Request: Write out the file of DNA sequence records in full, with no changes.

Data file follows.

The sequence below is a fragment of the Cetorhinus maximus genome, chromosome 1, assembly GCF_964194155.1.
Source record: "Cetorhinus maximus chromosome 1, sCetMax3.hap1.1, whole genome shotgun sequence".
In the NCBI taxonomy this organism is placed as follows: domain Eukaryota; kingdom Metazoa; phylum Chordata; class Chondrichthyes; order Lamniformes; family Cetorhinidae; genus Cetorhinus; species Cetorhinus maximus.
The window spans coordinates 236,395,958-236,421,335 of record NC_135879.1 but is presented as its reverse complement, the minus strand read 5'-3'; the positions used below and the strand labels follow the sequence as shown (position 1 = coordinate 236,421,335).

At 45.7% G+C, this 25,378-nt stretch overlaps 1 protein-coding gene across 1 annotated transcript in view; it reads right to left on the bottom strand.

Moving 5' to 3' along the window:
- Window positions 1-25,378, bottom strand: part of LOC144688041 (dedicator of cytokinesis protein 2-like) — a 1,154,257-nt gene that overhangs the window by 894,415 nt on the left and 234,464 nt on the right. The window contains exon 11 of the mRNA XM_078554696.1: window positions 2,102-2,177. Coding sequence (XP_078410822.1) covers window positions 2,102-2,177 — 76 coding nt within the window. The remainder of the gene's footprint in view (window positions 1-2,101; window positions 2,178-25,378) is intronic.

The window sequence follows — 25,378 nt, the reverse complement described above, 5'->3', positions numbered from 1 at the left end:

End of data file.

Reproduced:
The sequence below is a fragment of the Cetorhinus maximus genome, chromosome 1, assembly GCF_964194155.1.
Source record: "Cetorhinus maximus chromosome 1, sCetMax3.hap1.1, whole genome shotgun sequence".
In the NCBI taxonomy this organism is placed as follows: domain Eukaryota; kingdom Metazoa; phylum Chordata; class Chondrichthyes; order Lamniformes; family Cetorhinidae; genus Cetorhinus; species Cetorhinus maximus.
The window spans coordinates 236,395,958-236,421,335 of record NC_135879.1 but is presented as its reverse complement, the minus strand read 5'-3'; the positions used below and the strand labels follow the sequence as shown (position 1 = coordinate 236,421,335).

At 45.7% G+C, this 25,378-nt stretch overlaps 1 protein-coding gene across 1 annotated transcript in view; it reads right to left on the bottom strand.

Moving 5' to 3' along the window:
- Window positions 1-25,378, bottom strand: part of LOC144688041 (dedicator of cytokinesis protein 2-like) — a 1,154,257-nt gene that overhangs the window by 894,415 nt on the left and 234,464 nt on the right. The window contains exon 11 of the mRNA XM_078554696.1: window positions 2,102-2,177. Coding sequence (XP_078410822.1) covers window positions 2,102-2,177 — 76 coding nt within the window. The remainder of the gene's footprint in view (window positions 1-2,101; window positions 2,178-25,378) is intronic.

The window sequence follows — 25,378 nt, the reverse complement described above, 5'->3', positions numbered from 1 at the left end: